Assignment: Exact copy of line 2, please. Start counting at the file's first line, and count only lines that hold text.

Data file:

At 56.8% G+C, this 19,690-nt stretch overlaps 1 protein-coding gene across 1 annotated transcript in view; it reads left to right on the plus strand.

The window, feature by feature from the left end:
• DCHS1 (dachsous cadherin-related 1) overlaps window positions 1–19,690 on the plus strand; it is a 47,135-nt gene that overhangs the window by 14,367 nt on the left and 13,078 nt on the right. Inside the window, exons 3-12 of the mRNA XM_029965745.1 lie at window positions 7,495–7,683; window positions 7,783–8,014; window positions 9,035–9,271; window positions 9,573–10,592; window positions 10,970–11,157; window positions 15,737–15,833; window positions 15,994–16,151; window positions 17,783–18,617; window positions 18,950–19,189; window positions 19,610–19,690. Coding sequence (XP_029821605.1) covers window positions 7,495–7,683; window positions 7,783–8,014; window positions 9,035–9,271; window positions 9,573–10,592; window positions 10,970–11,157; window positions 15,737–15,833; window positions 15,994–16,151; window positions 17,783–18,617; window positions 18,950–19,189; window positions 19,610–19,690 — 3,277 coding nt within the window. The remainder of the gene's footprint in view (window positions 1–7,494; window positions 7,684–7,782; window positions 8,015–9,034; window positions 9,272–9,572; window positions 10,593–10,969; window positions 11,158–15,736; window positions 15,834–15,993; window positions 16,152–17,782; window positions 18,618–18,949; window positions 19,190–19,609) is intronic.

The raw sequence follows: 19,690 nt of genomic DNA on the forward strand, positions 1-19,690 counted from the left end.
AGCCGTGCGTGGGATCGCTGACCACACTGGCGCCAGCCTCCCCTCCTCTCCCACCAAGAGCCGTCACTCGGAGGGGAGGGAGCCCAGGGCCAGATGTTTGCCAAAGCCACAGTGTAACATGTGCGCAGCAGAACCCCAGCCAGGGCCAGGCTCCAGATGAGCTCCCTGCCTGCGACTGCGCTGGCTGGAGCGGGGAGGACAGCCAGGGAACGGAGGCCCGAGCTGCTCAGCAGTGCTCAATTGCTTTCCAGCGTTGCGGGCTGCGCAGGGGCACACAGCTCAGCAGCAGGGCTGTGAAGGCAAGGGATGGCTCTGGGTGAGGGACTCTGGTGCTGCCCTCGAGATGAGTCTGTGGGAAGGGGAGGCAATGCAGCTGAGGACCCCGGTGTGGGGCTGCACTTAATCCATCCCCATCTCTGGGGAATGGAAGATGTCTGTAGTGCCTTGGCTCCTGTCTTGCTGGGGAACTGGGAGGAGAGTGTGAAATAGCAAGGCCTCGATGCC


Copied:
The window, feature by feature from the left end: